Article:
I haven’t had a cervical screening yet, but after having a copper IUD inserted (and removed because it was a nightmare) I think I should be good to go!

    I definitely think it ought to be spoken about more.

    Thanks for a great post!

    1. Oh you should be fine, I’ve heard they’re not the most pleasant things to have! x

  5. Lisa's Notebook says:

    I can’t believe I’ve reached the age I have without knowing anything about the HPV virus. I do agree with you STDs tend to be swept under the carpet and they don’t have a good reputation. But they are so common and the alarming thing is how easily they’re transmitted. I wasn’t aware you could have a vaccine either, or that they can come and go from our bodies. I do have regular smear tests (if you can call every three years regular, but you know what I mean) and so far so clear, but I really appreciate this in depth article, it’s really helpful. Also, I’m never not going to associate “sticking your fanny to the arctic circle” with you now!!! Seriously, fab post, Jenny, apologies for the long rambling comment though xxx

    Lisa | http://www.lisasnotebook.com

    1. Wow really/ Well I’m glad this could be informative to you! I think 3 years is pushing it a bit. Every year or 2 would be better. And HAHAHA thank you xxx

  6. This is an extremely important topic to discuss. I’m only 22 so my smear test is kinda long way, but it still kinda terrifies me. Despite the fear, I know that not getting yourself tested is the worst thing that I could do. Thanks for sharing this useful information.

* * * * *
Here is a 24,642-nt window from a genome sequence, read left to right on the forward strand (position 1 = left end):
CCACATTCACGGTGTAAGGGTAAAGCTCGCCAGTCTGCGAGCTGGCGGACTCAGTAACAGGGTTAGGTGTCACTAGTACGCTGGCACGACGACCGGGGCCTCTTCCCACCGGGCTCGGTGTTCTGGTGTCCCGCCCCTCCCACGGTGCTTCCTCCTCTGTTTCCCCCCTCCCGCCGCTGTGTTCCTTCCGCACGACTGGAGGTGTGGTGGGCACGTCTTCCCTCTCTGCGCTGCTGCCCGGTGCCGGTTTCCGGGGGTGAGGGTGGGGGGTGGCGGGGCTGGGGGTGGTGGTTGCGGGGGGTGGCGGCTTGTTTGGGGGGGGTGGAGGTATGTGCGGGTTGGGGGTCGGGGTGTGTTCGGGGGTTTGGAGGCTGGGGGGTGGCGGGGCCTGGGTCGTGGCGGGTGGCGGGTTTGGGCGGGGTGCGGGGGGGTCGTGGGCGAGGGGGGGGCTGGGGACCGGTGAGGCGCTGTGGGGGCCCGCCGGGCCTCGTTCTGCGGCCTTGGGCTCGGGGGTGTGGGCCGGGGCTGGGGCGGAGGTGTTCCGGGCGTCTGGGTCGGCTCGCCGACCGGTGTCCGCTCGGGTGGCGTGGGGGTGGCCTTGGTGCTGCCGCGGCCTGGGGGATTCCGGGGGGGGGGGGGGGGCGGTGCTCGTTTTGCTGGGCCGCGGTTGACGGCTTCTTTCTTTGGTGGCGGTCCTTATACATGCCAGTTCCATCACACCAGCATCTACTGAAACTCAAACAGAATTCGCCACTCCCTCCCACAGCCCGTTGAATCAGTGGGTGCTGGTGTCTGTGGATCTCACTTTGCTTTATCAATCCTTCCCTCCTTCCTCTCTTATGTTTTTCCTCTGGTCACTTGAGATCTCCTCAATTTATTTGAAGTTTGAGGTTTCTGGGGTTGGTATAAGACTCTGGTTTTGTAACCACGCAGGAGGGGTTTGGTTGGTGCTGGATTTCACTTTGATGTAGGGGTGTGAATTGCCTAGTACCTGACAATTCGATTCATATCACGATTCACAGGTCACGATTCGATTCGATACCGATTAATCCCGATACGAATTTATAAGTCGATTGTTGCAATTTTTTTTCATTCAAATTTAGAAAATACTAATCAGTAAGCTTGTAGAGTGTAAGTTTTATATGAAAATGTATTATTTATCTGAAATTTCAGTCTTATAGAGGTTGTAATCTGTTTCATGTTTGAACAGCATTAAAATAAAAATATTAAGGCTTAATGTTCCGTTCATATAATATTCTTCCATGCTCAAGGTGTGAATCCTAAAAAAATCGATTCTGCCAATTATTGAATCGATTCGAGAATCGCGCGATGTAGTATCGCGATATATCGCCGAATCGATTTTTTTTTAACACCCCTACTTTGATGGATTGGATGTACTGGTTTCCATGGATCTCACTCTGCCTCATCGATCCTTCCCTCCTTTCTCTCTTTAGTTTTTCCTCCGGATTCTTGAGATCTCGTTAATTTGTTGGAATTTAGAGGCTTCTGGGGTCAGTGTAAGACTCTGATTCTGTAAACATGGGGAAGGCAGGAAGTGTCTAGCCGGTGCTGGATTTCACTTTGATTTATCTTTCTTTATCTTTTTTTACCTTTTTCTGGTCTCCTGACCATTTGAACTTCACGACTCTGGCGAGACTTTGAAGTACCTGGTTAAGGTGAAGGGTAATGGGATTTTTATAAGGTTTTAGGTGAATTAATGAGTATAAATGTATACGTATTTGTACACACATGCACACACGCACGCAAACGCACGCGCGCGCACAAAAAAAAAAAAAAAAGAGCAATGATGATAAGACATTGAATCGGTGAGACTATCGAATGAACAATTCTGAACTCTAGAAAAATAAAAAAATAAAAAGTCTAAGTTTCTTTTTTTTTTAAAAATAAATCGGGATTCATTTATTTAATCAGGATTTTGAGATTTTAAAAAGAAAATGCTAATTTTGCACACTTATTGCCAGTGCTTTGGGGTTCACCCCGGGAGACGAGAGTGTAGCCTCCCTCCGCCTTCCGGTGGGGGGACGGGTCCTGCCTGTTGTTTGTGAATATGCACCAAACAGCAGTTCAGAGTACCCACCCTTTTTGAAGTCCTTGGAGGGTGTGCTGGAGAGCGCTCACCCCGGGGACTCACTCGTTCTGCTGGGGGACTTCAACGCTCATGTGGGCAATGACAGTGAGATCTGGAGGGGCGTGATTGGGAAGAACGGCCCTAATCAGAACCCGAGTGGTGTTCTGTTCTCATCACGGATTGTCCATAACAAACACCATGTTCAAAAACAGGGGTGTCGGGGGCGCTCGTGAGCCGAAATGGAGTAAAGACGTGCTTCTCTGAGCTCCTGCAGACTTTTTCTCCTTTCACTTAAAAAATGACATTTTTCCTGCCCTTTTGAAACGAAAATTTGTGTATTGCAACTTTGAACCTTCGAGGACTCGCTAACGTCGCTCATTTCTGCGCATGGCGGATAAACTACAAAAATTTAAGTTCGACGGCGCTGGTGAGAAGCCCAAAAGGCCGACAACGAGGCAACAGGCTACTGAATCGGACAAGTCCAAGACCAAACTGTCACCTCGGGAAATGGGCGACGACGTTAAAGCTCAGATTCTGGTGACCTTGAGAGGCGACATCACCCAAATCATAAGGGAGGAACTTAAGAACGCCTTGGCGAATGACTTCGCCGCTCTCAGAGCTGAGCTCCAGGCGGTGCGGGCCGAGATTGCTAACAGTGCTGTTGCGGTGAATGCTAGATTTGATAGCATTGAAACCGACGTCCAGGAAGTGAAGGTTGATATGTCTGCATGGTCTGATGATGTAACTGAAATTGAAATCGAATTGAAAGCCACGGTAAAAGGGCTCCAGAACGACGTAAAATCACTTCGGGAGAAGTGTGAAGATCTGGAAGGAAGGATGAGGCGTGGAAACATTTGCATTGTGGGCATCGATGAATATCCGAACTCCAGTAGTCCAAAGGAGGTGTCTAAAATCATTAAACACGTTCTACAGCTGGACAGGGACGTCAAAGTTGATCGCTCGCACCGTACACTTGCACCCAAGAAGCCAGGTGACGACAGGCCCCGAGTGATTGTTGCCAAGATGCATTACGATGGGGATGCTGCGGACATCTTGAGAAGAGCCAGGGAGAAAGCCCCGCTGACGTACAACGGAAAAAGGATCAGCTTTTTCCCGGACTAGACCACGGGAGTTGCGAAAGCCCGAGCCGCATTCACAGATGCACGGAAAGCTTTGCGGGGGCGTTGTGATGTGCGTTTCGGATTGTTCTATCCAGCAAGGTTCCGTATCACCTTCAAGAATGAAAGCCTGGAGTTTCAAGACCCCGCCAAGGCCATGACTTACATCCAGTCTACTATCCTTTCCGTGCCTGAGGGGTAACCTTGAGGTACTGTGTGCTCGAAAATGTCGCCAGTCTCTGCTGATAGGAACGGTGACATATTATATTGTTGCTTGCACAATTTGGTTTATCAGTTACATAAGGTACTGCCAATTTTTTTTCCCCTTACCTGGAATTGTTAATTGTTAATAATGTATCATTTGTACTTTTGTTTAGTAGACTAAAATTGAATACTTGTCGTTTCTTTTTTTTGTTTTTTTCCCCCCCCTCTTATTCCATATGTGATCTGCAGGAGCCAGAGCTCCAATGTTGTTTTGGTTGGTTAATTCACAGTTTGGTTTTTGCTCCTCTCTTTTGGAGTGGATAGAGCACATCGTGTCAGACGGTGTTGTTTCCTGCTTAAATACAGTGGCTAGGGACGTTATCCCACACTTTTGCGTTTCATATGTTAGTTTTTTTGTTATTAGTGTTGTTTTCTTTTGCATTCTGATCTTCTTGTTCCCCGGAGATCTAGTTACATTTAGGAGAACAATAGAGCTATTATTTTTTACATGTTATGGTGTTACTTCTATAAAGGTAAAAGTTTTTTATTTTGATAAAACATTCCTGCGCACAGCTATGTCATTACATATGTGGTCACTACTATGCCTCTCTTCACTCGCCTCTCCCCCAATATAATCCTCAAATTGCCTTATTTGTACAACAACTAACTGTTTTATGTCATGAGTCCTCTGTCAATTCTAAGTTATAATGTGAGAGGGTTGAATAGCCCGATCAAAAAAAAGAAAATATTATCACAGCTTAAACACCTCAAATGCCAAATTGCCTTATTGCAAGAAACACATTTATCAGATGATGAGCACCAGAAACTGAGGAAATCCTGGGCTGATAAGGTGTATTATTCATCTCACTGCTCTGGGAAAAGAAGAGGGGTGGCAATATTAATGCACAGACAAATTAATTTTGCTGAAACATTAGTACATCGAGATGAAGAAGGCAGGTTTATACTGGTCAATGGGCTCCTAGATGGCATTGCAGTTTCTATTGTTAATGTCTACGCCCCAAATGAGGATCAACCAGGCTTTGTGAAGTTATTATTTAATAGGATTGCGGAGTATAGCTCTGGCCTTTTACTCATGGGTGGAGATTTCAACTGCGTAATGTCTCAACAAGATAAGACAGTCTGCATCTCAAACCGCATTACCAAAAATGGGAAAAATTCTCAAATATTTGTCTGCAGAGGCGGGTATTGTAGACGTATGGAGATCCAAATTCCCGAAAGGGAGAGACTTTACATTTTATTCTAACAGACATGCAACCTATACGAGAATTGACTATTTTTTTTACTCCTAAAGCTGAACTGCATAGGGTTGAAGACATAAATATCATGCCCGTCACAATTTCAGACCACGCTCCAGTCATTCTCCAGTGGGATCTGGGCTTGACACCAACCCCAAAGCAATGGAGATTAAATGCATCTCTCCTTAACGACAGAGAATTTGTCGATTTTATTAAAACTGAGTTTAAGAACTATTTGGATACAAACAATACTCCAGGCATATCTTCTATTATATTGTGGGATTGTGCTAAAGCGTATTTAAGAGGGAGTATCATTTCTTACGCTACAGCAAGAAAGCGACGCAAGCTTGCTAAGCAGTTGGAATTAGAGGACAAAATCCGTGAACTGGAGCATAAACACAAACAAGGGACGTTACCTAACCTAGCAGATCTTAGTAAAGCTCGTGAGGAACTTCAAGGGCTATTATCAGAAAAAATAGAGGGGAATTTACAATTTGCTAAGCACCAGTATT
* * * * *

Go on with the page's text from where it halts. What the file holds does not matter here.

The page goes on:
Laura / https://www.laustworld.com/

    1. You’ve got a while yet – although I do think the age should be much lower than 25. But you’ll be fine when the time comes! x

  7. Such a great and important post! I have to wait another couple of years before I’m allowed to have a smear test but it’s great to know what it’s for and posts like this make me feel more comfortable about going when the time comes😊

    1. I’m so glad to hear that! x

  8. I love that you’re talking about important topics like this! Great post lovely!

    Chloe 💕 http://www.anomalouschloe.com

    1. Thank you x

  9. Such an important post and one that’s so often misunderstood! I think a lot of people think they’re immune if they had the vaccine which is so so wrong

    1. It’s a dangerous thing to think, especially if they think they don’t need to have smear tests! x

  10. Casey Anne says:

    Way to highlight the important of theses screenings! I know tons of women who have a fear of going to the OBGYM to get anything done including screenings. These are extremely important for everyone. Preventative measures are something I think everyone should focus on. Especially when such screenings and test take virtually no time and effort and will protect you in the long run!

    1. Absolutely! x

  11. Lisa Alioto says:

    Making it real – I love it! thanks for sharing!

    1. Thank you x

  12. This is such an important post, Jenny! My mums a nurse who does smear tests and seeing her so passionate about helping women learn more about their health has made me the same. Great info & thanks for speaking out and sharing your own story!